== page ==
The East Design Review Board on Wednesday praised changes made to plans for a future mixed-use development that will include a PCC Market on East Madison. A majority of Madison Valley residents in attendance at the recommendation meeting said it will destroy the neighborhood.
This was the fourth time Studio Meng Strazzara came before the EDRB to pitch its design for a six-story mixed-use development that will replace City People’s Garden Store at 2925 E. Madison St. The total project will include 82 residential units, a 24,500-square-foot PCC Market and a 1,500-square-foot corner retail space.
Studio Meng Strazzara principal Charles Strazzara was quick to point out Wednesday night that zoning allowed for a 50,000-square-foot grocery store.
Strazzara highlighted widened sidewalks along the East Madison side of the development — 19.6 feet wide at the PCC entryway — and changes to the design of six townhomes added to the back of the project, facing residences on Dewey Place East. The board had asked the design team to simplify the design and articulation. Strazzara said the main floor was elevated, the setbacks aligned and the pitched roofs were ditched.
The design team received support from SDOT for a departure for dual vehicular access, putting retail parking and commercial loading on East Madison and residential parking on Dewey Place East.
EDRB chair Curtis Bigelow said he felt the dual access parking would provide a better pedestrian experience on Madison and Dewey, eliciting grumbles from the audience.
“I second the hope that we will all presumably be getting out of our cars soon,” said EDRB member Barbara Busetti, drawing more criticism from the crowd.
The neighborhood will change soon with the addition of the Madison Bus Rapid Transit (BRT) project.
The EDRB also supported a departure to go beyond the allowable 30-foot curb cut to 40 feet, in order for delivery trucks to have an easier time turning into the loading entrance. Busetti said she’d like the portion between the customer and loading entrances on East Madison reduced, while EDRB member Andrew Haas said he’d like developers to explore whether the full additional 10 feet of curb cut is necessary. The board agreed to request further study on the matter.
The design board also lauded the inclusion of a pedestrian stair linking the East Madison and Dewey Place East sides of the project. The pedestrian stair was required by the city.
Many residents at the Sept. 13 EDRB recommendation meeting remained opposed to the project, saying the height, bulk and scale is still out of place in the neighborhood and will result in the removal of a mature tree canopy.
Neighborhood group Save Madison Valley formed last year to oppose the project for those reasons.
“Through three EDGs (Early Design Guidance meetings) the east facade of Dewey has remained pretty consistent in mass and height,” said Melissa Stoker with Save Madison Valley, adding it does not fit in well with the narrow length of that street at the proposed setbacks.
She said she does not believe the pedestrian experience will be positive, particularly with a massive project on a 30-foot slope, overlooking the neighborhood.
Shannon Underwood said the project doesn’t adequately address the board’s request for public space.
“The widened sidewalk and supermarket entrance is commercial space,” she said. “It’s not inclusive, it’s not for everyone; it’s for the supermarket to sell to people, and for shoppers. Just because customers greet each other doesn’t make it a public community space.”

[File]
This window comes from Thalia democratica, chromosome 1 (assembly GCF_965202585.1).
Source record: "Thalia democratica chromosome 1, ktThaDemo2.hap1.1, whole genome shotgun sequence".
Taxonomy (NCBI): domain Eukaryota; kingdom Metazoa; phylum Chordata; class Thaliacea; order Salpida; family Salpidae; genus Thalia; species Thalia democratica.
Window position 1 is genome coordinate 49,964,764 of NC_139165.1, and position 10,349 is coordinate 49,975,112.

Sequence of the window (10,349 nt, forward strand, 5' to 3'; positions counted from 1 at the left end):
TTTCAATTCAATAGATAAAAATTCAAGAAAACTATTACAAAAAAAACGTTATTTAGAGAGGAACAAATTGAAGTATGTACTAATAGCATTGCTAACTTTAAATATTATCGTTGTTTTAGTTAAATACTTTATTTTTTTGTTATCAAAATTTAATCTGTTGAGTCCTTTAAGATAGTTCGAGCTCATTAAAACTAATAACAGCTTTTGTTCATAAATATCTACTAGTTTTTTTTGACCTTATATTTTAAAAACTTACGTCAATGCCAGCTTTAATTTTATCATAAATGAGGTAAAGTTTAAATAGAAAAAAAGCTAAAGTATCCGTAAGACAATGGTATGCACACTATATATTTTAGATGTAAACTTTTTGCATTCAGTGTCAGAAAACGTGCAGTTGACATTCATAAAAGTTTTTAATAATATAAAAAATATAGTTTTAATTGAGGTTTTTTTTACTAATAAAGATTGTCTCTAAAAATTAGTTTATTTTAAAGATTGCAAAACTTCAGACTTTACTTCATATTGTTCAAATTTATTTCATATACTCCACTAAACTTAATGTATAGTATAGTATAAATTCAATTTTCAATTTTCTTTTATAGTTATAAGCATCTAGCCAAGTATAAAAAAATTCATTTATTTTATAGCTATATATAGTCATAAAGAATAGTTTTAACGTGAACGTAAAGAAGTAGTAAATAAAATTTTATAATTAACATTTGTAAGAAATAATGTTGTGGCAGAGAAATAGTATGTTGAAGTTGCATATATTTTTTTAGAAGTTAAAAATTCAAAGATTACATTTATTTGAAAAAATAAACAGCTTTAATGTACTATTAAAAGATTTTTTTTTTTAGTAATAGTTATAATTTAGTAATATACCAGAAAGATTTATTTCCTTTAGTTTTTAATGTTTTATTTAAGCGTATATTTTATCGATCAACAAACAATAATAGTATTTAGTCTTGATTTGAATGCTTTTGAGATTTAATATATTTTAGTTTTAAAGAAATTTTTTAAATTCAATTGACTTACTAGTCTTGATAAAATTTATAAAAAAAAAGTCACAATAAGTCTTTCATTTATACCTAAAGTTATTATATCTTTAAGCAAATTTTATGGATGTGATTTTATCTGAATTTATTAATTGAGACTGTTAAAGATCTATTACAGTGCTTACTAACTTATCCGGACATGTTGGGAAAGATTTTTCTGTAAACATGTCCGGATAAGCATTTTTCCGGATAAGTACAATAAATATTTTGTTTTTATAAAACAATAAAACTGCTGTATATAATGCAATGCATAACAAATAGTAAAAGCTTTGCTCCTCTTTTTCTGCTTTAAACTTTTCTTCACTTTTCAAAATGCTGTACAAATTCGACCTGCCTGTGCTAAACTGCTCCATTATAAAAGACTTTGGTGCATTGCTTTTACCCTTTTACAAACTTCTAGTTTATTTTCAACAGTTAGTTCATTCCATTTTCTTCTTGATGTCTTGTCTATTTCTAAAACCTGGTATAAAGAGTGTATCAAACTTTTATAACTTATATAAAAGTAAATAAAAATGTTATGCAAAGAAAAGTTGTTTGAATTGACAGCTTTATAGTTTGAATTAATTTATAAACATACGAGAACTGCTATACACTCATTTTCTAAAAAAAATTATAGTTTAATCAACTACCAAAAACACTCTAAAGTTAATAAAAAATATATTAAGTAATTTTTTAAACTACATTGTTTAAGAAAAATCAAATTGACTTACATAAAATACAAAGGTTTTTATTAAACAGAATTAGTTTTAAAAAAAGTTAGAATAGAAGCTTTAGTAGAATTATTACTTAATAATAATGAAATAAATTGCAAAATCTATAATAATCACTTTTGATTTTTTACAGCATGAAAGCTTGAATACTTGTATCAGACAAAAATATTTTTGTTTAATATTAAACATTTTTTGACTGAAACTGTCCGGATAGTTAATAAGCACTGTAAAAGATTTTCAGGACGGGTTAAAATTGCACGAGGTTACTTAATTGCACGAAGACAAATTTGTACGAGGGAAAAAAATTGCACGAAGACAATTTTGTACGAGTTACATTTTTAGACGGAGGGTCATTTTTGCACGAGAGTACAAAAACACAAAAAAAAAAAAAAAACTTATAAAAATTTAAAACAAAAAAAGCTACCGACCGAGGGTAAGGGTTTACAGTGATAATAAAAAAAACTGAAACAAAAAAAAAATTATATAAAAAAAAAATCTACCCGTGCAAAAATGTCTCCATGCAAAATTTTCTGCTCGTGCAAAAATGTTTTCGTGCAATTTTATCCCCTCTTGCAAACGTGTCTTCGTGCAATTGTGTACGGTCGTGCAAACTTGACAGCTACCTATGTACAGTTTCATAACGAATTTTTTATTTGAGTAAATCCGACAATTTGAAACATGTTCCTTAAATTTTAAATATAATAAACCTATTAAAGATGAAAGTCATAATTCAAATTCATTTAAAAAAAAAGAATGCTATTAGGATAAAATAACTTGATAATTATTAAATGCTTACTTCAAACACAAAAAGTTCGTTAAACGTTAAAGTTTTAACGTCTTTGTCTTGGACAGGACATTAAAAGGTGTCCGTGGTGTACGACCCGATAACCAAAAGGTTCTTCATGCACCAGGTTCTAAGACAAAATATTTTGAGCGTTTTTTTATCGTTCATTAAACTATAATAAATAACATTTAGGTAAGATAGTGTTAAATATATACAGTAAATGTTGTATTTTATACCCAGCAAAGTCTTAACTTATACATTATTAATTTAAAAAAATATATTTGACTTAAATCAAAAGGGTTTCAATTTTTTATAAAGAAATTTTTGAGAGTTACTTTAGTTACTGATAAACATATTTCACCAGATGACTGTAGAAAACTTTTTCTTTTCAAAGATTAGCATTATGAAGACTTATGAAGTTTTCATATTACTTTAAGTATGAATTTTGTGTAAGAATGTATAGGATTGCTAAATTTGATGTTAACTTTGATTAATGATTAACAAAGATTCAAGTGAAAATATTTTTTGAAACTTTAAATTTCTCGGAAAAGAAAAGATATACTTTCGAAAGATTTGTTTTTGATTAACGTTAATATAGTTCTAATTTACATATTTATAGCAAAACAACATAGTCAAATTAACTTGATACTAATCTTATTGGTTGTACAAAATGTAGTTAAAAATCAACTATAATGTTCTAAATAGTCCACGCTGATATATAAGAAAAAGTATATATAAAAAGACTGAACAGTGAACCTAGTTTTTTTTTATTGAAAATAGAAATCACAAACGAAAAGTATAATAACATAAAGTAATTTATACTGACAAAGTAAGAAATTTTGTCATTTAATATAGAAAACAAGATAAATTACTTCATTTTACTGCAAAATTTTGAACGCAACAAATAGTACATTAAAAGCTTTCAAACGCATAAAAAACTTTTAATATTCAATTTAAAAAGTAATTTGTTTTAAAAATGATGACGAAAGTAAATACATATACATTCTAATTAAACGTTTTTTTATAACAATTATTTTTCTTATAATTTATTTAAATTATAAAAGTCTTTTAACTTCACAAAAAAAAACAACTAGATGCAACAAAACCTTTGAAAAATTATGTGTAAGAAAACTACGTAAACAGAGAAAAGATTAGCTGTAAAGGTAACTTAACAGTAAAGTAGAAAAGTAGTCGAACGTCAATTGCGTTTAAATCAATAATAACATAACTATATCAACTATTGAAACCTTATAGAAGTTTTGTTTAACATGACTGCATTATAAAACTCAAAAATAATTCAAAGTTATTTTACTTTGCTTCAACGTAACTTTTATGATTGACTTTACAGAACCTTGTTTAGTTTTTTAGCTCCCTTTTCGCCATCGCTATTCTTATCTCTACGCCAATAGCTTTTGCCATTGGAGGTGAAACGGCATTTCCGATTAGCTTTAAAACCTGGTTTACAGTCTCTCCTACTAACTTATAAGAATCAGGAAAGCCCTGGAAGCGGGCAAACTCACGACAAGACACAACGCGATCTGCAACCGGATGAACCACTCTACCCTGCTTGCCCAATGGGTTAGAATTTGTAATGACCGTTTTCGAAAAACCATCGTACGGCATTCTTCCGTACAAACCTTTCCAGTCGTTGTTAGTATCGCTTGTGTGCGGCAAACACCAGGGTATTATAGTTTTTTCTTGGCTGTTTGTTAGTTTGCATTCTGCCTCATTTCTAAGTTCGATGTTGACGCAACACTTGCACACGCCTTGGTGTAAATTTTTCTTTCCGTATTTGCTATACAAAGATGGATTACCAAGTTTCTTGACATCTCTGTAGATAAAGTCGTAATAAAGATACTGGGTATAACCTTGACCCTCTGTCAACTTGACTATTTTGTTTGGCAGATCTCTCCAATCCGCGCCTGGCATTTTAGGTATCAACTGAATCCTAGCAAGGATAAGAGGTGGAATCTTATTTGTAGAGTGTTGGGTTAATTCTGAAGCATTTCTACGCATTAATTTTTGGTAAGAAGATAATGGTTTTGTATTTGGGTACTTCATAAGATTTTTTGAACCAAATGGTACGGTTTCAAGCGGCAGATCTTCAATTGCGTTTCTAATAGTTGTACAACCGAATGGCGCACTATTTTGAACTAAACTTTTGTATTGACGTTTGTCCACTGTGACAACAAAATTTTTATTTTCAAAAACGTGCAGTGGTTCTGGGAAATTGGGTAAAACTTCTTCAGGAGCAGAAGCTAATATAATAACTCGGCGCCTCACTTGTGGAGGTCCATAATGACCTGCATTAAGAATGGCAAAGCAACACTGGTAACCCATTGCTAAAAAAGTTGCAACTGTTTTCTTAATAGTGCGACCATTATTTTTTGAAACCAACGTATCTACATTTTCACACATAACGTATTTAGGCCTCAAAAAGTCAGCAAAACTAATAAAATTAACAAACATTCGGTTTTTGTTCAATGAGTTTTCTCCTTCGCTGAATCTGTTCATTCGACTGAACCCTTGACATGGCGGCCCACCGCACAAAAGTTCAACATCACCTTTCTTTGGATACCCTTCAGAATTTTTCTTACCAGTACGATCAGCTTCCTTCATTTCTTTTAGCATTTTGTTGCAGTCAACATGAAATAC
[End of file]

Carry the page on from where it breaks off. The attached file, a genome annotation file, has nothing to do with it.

Underwood said the project’s design has been compared to the Madison Lofts across the street, but that structure also doesn’t fit in the neighborhood.
“This building will be a community destroyer on all three sides because of its unbroken mass, its height and its oversized garage, which draws more traffic than we can accommodate,” Underwood said.
Proposed commercial and residential parking stalls are set at 70 each.
Cherie Sato provided a physical model of the design to the EDRB, asking them to consider whether it fits with the height, bulk and scale of the neighborhood. She said a 12-foot-wide planting strip in front of the townhomes does not provide an adequate buffer for the neighborhood, and bemoaned the loss of the mature canopy.
“This proposed building is an antithesis of the design guidelines — the Seattle Design Guidelines,” Sato said. “The design review board, which you serve, was created specifically to prevent a project like this from destroying our neighborhoods.”
Resident Mark McDermott suggested neighbors ban together and file a lawsuit if the city were to allow the project to move forward. He said municipal code calls for reducing the impact of removing trees and vegetation from a steep slope area.
“The proposal of these developers is to come in and mow the entire canopy down,” McDermott said, with the city looking to replace that canopy elsewhere. “… And I say to you, my fellow neighbors, if the city tries to cram this project down our throats, we need to open up our wallets and load up and file a lawsuit and fight this sucker until they comply with the spirit and letter of the law…”
Resident Andrew Engelson said he supports the project because Seattle needs more housing, and it will mean having a nearby grocery store.
“Save Madison Valley does not speak for every resident of Madison Valley,” he said.
Cynthia Ford also voiced support for the project, but said she wanted to see more bike parking. She said she believes PCC will be a good steward of the neighborhood.
The EDRB did ask the design team to consider more bike parking, possibly adding that in the garage, and also set a condition that bike parking along the sidewalk be set between tree plantings as to not inhibit pedestrian traffic.
Responding to public comments, the board also requested that the design team address privacy concerns between the retail portion of the project and neighboring residences.